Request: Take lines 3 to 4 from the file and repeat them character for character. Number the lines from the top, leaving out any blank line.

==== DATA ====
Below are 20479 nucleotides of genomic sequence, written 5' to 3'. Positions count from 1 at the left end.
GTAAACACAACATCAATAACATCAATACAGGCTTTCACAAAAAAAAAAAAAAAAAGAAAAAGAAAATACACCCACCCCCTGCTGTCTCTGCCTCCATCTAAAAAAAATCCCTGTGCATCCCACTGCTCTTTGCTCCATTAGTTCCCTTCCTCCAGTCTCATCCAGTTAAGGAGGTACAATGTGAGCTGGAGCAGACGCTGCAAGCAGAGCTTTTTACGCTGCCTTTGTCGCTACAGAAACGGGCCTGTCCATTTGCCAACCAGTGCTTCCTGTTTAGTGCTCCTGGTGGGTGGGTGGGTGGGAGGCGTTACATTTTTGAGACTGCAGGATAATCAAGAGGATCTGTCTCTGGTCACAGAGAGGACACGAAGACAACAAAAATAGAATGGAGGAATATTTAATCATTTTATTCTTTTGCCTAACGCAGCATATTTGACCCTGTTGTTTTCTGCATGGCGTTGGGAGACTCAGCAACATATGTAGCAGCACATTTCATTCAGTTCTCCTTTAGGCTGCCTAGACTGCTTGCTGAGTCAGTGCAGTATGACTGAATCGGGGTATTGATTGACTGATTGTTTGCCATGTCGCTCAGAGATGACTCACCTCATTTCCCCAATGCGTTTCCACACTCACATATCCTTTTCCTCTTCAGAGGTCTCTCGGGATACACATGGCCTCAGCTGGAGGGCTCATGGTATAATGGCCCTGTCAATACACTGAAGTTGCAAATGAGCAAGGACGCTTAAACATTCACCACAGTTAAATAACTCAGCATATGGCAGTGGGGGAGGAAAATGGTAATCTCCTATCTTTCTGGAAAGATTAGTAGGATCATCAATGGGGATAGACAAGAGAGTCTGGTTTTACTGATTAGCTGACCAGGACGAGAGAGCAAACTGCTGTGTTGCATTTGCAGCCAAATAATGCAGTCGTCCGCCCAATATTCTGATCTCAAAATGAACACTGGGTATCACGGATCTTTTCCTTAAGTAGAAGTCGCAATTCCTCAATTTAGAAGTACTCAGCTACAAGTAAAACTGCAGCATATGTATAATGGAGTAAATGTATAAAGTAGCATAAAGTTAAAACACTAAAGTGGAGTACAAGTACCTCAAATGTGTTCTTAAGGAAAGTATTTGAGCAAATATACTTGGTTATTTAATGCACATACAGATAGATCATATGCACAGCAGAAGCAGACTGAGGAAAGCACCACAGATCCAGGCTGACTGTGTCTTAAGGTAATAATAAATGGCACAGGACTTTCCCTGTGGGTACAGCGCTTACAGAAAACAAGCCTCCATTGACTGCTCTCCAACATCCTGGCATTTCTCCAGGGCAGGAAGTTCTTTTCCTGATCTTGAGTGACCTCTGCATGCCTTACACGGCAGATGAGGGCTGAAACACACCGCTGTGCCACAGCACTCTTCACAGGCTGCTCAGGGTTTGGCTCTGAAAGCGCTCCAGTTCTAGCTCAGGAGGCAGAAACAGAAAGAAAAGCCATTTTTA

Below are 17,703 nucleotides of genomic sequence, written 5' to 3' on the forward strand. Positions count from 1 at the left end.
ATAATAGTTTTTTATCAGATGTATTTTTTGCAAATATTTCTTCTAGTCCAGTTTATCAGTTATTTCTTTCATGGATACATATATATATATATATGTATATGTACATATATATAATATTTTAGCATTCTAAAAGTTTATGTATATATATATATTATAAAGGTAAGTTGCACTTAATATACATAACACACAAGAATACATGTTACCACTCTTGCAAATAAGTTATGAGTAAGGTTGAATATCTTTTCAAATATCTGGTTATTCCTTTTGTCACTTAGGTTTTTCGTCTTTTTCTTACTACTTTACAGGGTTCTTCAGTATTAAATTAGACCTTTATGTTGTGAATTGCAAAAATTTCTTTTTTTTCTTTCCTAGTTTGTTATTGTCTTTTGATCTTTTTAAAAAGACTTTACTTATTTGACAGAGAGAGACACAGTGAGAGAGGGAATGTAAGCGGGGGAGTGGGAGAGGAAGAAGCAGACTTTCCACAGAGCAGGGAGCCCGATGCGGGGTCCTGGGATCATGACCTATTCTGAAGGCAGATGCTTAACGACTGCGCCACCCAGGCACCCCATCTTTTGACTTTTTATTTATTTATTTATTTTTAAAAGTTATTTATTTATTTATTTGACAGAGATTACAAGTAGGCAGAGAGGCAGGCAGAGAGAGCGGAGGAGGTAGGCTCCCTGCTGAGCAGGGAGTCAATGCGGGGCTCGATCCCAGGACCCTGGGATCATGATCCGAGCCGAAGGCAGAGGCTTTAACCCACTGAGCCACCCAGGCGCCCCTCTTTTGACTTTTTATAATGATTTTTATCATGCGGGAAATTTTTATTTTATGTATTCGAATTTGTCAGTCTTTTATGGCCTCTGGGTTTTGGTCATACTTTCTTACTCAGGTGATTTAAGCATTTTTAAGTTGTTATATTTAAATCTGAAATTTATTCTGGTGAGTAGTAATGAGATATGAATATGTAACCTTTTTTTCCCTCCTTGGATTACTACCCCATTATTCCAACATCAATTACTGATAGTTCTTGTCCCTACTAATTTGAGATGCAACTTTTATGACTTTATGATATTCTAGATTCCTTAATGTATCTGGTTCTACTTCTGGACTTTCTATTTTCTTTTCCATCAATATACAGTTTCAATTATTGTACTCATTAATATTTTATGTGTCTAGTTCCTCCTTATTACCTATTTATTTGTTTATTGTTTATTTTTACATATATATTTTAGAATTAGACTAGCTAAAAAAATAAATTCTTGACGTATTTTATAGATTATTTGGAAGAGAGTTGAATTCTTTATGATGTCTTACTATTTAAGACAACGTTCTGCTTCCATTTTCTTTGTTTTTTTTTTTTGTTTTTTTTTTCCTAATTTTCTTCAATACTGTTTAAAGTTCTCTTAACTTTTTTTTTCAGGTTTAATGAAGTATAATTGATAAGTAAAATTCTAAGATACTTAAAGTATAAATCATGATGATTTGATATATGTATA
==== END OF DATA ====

Below are 17,703 nucleotides of genomic sequence, written 5' to 3' on the forward strand. Positions count from 1 at the left end.
ATAATAGTTTTTTATCAGATGTATTTTTTGCAAATATTTCTTCTAGTCCAGTTTATCAGTTATTTCTTTCATGGATACATATATATATATATATGTATATGTACATATATATAATATTTTAGCATTCTAAAAGTTTATGTATATATATATATTATAAAGGTAAGTTGCACTTAATATACATAACACACAAGAATACATGTTACCACTCTTGCAAATAAGTTATGAGTAAGGTTGAATATCTTTTCAAATATCTGGTTATTCCTTTTGTCACTTAGGTTTTTCGTCTTTTTCTTACTACTTTACAGGGTTCTTCAGTATTAAATTAGACCTTTATGTTGTGAATTGCAAAAATTTCTTTTTTTTCTTTCCTAGTTTGTTATTGTCTTTTGATCTTTTTAAAAAGACTTTACTTATTTGACAGAGAGAGACACAGTGAGAGAGGGAATGTAAGCGGGGGAGTGGGAGAGGAAGAAGCAGACTTTCCACAGAGCAGGGAGCCCGATGCGGGGTCCTGGGATCATGACCTATTCTGAAGGCAGATGCTTAACGACTGCGCCACCCAGGCACCCCATCTTTTGACTTTTTATTTATTTATTTATTTTTAAAAGTTATTTATTTATTTATTTGACAGAGATTACAAGTAGGCAGAGAGGCAGGCAGAGAGAGCGGAGGAGGTAGGCTCCCTGCTGAGCAGGGAGTCAATGCGGGGCTCGATCCCAGGACCCTGGGATCATGATCCGAGCCGAAGGCAGAGGCTTTAACCCACTGAGCCACCCAGGCGCCCCTCTTTTGACTTTTTATAATGATTTTTATCATGCGGGAAATTTTTATTTTATGTATTCGAATTTGTCAGTCTTTTATGGCCTCTGGGTTTTGGTCATACTTTCTTACTCAGGTGATTTAAGCATTTTTAAGTTGTTATATTTAAATCTGAAATTTATTCTGGTGAGTAGTAATGAGATATGAATATGTAACCTTTTTTTCCCTCCTTGGATTACTACCCCATTATTCCAACATCAATTACTGATAGTTCTTGTCCCTACTAATTTGAGATGCAACTTTTATGACTTTATGATATTCTAGATTCCTTAATGTATCTGGTTCTACTTCTGGACTTTCTATTTTCTTTTCCATCAATATACAGTTTCAATTATTGTACTCATTAATATTTTATGTGTCTAGTTCCTCCTTATTACCTATTTATTTGTTTATTGTTTATTTTTACATATATATTTTAGAATTAGACTAGCTAAAAAAATAAATTCTTGACGTATTTTATAGATTATTTGGAAGAGAGTTGAATTCTTTATGATGTCTTACTATTTAAGACAACGTTCTGCTTCCATTTTCTTTGTTTTTTTTTTTTGTTTTTTTTTTCCTAATTTTCTTCAATACTGTTTAAAGTTCTCTTAACTTTTTTTTTCAGGTTTAATGAAGTATAATTGATAAGTAAAATTCTAAGATACTTAAAGTATAAATCATGATGATTTGATATATGTATA